I have not run across this usage in US English, so is it something happening in British writing/speech?

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Consider the following sentence: “Last year, the rent was $500, but now it’s risen to $1,000. The rent is two times higher than it used to be.”

To me, this sentence is misleading, since “two times higher” would mean starting with a value of $500 and duplicating it, twice (in other words, $500 + $500 x 2 = $1,500). It seems the correct sentence should read:

“The rent is two times as high as used to be.”

Are both forms acceptable? Unfortunately, it seems that the more confusing form (”two times higher”) has become more common.

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Whilst I appreciate that it is increasingly less common to write or receive a letter these days - and that traditional usage has been Dear Sir/Madam->Yours truly/faithfully or Dear Mr Smith ->Yours sincerely - the few letters rarely follow these “rules”.

I have had (1) Dear Mr Smith without any closure from the UK Pensions Service, (2) Dear Mr Smith->Yours sincerely from the local power board, and (3) Hi Mr Smith->Until next time from my bank. Personally I have never used ‘Yours faithfully’ (which smacks of subservience) since the turn of the century, even when applying for a job. I do still use “Sincerely” in a few emails (particularly when making a complaint). 

For the life of me, I cannot see why bygone formalities are still required for examinations such as the International English Language Test. 

As to emails, it seems more difficult to be formal. Mostly I use “Hi + first name” and end with “Cheers”. 

My question is what are  other people in English-speaking countries experiencing? Is stuff like “Yours faithfully” “Yours truly” now passé? If so is there any reason to teach them?

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This sentence:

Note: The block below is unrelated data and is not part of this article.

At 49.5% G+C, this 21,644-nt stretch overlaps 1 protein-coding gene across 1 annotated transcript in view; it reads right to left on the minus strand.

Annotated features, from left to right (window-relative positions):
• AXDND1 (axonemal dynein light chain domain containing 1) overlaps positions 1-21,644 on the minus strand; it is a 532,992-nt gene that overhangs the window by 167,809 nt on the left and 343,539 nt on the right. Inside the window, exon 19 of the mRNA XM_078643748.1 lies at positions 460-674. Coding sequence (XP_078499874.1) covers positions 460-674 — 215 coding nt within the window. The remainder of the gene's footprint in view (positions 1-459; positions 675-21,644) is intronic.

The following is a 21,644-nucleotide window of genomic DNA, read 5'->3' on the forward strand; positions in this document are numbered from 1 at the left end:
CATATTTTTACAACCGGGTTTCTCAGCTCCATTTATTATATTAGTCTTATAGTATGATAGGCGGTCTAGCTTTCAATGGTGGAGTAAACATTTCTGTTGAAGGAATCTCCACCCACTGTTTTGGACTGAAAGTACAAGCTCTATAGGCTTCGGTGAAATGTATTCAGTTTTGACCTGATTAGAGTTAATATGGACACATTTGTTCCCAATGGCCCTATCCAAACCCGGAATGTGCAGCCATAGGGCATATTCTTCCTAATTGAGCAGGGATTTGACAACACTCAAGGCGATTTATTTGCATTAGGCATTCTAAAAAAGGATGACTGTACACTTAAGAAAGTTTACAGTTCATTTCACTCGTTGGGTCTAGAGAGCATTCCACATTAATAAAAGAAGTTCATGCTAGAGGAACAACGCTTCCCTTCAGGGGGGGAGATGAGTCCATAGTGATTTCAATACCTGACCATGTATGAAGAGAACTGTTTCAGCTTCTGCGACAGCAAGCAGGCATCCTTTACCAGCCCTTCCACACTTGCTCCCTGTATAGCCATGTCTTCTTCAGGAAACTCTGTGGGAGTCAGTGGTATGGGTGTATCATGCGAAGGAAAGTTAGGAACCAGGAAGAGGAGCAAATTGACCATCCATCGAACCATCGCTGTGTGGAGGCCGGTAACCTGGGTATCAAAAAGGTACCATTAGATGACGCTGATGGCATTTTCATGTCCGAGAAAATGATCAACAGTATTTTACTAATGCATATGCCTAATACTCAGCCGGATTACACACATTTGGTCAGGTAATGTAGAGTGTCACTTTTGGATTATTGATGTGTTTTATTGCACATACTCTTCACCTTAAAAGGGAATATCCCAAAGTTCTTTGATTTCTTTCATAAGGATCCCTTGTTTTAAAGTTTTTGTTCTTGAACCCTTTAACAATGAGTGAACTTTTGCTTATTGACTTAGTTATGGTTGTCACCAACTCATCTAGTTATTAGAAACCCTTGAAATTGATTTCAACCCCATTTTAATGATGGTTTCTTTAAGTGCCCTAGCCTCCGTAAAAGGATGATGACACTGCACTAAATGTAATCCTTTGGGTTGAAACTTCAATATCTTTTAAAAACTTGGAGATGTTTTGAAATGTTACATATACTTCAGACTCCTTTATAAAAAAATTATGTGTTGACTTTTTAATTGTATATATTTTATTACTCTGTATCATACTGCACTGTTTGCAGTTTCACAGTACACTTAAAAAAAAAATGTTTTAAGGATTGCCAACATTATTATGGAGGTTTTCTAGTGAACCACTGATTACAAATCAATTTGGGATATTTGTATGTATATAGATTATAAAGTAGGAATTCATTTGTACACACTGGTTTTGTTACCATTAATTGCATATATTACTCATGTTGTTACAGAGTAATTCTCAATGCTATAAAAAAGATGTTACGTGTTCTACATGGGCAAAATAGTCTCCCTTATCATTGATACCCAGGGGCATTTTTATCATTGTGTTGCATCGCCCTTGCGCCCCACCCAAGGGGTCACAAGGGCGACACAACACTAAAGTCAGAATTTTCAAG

“By securing a permanent US commitment to the defence of all its members from 1949 onwards, Nato changed the calculus confronting potential aggressors.”

appeared in this Daily Telegraph article.

I think I grasp what the author is getting at, but it does seem a most unusual and perhaps incorrect use of “calculus.”

Or am I behind the times once again?

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The definitions of “go figure” that I found in various dictionaries do not match what I thought it meant. Is it just me?

Here are what I found:

“said to express the speaker’s belief that something is amazing or incredible.”

“used when you ​tell someone a ​fact and you then ​want to say that the ​fact is ​surprising, ​strange or ​stupid”

“Expresses perplexity, puzzlement, or surprise (as if telling somebody to try to make sense of the situation).”

I thought “go figure” meant the same as “duh!” or “just my luck”. That is, it’s obvious after the fact. It implies “I should have known.”

Let’s take some of the examples that appear in these dictionaries:

“The car wouldn’t start yesterday no matter what I did, but today it works just fine. Go figure.”

My interpretation of this is that, given how unlucky he is in general, in retrospect, it’s obvious that this happened to him again. It’s just part of being unlucky in general.